I’m also concerned with another story here of the “management vs researcher” divide. Now I know there is plenty of blame to throw around but it does seem like the researchers and modelers are being thrown under the bus. I am in no way saying that Tourre did or didn’t do any wrong doing. But I find it really curious SEC is citing Tourre only from Goldman Sachs. Just something to ponder.

  5. Doug M | May 2, 2010 at 8:05 am | Permalink

    Before we promote the addition of ethics classes, do we have any analysis that shows adding ethics classes actually improves ethics? Also, what other class would you do away with to make room for ethics?

  6. Michael Trick | May 2, 2010 at 11:31 am | Permalink

    The effectiveness of ethics training has certainly been studied far more that the effectiveness of, say, linear programming training. So, yes, we do have analysis that shows that ethics training improves ethics. Those against ethics training have no trouble convincing themselves that the evidence is flawed or weak. Search “ethics training effectiveness” on google scholar if you would like to read, or pick apart, dozens of papers.

    As for what to remove, I personally think that most masters of OR have too much technical topics (in keeping with a history or current practice of combining MSOR and PhD students in these classes) and far too little on having a successful career in the practical world of operations research. I feel strongly enough about this that I have been falsely accused of wanting to turn MSORs into MBAs which assuredly is not the case. But I do not think that MSOR should consist of a series of “X Programming” courses for a sufficient number of X to fill out a curriculum.

    This is hardly new or radical. Professional societies in engineering have had codes of ethics for a hundred years with educational and testing requirements (as given by wikipedia: http://en.wikipedia.org/wiki/Engineering_ethics)

  7. Doug M | May 2, 2010 at 6:01 pm | Permalink

    I run a small, internal OR team and have a MBA. While I was getting my degree, I felt that too many of the classes were oversimplifying the math or avoiding it all together.

    I really do like the idea of having a stronger focus on having a successful career in OR. I’ve been collecting a few tips here and there and try to use them to help our internal team cut through the red tape.

    I also try to engage the local universities for senior projects. The reason for part of my complaint is that I’ve seen too many students graduating with varying degrees that still struggle setting up and solving basic problems.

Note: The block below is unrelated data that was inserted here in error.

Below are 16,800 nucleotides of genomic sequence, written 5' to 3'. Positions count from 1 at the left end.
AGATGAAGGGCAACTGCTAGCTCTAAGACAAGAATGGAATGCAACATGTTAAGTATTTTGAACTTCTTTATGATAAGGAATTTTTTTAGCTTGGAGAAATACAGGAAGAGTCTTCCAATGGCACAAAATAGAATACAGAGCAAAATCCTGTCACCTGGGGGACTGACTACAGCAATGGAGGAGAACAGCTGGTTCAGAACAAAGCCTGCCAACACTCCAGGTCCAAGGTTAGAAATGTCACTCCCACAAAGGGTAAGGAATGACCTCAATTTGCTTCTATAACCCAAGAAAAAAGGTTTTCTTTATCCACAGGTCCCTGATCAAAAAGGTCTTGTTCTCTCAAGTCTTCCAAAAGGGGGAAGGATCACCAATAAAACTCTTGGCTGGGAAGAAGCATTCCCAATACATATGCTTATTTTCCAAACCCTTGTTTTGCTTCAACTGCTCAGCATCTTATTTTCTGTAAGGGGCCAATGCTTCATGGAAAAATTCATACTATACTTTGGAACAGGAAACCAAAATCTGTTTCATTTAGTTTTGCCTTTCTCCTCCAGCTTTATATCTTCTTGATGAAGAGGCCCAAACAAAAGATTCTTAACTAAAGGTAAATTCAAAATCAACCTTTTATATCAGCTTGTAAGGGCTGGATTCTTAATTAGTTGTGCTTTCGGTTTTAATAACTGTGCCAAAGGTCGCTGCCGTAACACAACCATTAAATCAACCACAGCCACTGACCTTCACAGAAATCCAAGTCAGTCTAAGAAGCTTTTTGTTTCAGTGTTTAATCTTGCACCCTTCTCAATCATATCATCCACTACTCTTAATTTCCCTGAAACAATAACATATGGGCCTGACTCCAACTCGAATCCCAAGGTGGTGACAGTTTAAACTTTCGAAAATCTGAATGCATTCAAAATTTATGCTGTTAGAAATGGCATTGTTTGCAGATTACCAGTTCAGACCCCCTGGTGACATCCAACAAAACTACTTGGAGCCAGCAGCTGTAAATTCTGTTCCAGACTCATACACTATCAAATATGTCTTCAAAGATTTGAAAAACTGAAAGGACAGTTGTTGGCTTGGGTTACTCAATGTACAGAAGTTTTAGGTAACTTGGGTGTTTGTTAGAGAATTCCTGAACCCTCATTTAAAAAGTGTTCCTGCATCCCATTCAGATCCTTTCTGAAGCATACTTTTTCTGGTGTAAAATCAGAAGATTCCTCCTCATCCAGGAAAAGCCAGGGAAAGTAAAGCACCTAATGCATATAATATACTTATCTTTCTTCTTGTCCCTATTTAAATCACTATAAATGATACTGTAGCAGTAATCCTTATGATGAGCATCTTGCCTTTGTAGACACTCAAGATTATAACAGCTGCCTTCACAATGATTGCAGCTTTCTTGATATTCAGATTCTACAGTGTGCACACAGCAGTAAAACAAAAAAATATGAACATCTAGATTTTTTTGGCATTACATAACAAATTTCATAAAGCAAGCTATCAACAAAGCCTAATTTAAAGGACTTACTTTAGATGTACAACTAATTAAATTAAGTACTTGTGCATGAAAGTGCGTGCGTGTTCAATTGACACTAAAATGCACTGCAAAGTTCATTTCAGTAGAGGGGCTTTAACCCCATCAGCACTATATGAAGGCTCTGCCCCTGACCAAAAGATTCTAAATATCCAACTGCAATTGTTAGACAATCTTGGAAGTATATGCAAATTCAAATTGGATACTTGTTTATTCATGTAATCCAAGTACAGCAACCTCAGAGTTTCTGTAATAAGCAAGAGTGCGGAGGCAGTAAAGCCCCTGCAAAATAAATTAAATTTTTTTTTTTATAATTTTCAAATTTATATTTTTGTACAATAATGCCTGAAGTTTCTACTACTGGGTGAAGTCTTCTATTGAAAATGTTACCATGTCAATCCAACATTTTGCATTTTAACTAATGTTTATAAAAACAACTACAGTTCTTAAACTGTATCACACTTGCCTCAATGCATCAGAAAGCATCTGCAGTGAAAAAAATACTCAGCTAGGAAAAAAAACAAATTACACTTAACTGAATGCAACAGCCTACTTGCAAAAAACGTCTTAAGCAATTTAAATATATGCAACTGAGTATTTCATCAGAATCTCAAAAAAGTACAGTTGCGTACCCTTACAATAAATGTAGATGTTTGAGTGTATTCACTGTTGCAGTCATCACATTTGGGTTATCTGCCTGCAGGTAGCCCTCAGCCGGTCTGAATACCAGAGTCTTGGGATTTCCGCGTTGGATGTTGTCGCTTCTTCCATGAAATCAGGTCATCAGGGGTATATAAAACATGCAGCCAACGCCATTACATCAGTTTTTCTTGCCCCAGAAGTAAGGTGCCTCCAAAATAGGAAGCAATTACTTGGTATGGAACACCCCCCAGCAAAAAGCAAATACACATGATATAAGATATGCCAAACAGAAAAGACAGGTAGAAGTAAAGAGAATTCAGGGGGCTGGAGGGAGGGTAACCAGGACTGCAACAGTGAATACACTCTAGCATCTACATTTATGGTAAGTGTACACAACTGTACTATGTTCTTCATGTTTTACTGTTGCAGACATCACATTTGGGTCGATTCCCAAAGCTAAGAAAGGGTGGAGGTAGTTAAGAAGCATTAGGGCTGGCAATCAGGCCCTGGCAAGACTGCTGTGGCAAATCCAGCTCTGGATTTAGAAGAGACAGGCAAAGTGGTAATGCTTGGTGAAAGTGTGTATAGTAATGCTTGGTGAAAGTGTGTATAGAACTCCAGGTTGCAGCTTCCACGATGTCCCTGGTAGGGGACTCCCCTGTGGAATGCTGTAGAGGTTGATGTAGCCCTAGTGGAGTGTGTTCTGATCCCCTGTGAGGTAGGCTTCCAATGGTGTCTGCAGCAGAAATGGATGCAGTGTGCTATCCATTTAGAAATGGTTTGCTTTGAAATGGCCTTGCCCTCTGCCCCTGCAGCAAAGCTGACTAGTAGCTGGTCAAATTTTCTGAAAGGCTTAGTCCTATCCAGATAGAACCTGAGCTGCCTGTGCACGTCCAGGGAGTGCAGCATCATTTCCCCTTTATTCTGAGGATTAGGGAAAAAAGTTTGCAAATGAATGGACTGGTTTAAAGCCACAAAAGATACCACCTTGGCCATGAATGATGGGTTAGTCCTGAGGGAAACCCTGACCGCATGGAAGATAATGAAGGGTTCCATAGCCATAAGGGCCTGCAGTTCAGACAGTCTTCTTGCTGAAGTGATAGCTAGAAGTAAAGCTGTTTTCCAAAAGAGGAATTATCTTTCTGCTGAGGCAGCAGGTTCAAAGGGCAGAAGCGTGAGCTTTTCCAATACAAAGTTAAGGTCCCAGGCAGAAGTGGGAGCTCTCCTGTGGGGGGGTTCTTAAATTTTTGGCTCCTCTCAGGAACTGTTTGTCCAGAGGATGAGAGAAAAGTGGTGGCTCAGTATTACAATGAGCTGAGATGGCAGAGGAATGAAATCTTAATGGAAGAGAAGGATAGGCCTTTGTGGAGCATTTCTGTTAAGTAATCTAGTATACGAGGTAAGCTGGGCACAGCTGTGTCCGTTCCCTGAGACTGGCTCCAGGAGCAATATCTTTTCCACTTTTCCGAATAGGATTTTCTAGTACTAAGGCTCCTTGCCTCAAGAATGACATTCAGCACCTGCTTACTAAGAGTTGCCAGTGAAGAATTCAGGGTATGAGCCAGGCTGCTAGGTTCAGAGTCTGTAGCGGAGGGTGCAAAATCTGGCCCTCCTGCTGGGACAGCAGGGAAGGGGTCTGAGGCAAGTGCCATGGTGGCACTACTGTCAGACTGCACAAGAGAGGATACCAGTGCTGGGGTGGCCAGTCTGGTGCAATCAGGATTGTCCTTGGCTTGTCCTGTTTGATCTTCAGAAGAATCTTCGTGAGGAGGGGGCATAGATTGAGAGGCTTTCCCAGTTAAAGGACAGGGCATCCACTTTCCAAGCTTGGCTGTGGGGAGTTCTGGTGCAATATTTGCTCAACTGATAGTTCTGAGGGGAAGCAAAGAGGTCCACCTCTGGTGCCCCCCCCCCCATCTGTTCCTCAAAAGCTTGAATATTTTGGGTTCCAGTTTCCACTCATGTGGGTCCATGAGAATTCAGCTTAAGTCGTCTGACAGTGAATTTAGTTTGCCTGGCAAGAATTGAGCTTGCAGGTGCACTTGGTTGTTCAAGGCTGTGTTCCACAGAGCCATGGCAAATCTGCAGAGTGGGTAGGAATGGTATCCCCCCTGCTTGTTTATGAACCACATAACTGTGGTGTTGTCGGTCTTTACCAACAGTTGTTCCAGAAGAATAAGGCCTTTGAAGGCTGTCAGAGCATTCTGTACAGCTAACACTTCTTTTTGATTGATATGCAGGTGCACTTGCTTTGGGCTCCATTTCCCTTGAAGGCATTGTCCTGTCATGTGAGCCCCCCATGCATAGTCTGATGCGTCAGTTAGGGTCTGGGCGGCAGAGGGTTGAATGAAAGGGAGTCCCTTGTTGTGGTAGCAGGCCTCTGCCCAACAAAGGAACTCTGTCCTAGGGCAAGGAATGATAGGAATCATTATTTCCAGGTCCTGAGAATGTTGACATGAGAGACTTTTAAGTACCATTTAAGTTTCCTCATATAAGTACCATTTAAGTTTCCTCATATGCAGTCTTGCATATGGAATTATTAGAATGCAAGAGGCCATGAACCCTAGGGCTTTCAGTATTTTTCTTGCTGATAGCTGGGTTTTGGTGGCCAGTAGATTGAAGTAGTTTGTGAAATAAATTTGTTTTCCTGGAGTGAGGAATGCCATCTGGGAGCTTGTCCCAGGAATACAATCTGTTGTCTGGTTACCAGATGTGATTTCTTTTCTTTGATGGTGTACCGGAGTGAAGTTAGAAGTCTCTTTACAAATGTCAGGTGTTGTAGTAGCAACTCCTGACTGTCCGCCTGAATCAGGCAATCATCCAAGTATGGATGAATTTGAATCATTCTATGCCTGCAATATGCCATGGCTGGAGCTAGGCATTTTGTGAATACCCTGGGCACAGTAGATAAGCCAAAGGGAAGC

8. Li Ma | Chicago SEO | May 6, 2010 at 2:26 am | Permalink

    I do agree with some of the comments above. I think taking a “ethics” course or exam will somehow affect a person’s thinking behavior down the road when he/she enters the real business world. However, do we have any analysis that shows adding ethics classes actually improves ethics? The reason I asked this same question is that as a business owner, I have always been challanged by the question between “Ethics” vs “Profit,” or “rational” vs “emotional.” Can acdemic teaching really change the way people behave in the real (business) world?

  9. Alan Erera | May 6, 2010 at 6:32 pm | Permalink

    One problem with the MSOR degree, at least at Georgia Tech, is that we treat it more like a “math/science” degree than a “professional” degree. I have to admit that our training in ethics is stronger at the undergraduate engineering level, where we include ethics primarily in our capstone Senior Design course.

    We are developing a new professional Masters degree focused on Supply Chain Engineering– think OR applied to supply chain and logistics problems. This program will include a capstone design course and a professional practice course that will both involve training in ethics.

  10. Tyler | May 25, 2010 at 1:58 pm | Permalink

    This article certainly comes across as if Fabrice did something wrong. I don’t think he was found guilty of any unethical behavior.

    I remember back in my business school some people just had the personalities to be able to do ethical things. They just had the idea that business was bigger than them, and I could definitely see them succumbing to questionable behavior.

    That being said, it’s a tough field to tackle.

  11. Sanjay | May 26, 2010 at 11:37 am | Permalink

    Do we have sufficient datapoints (other than “Fab”) to suggest that OR/MS programs are turning out ethically deficient practitioners? I’m not sure that’s the situation.

    Conversely, I do have (personally) convincing empirical evidence that OR/MS programs tend to turn out graduates weak in, understanding where technology fits into business. Or how OR solutions fit into mainline IT. Etc.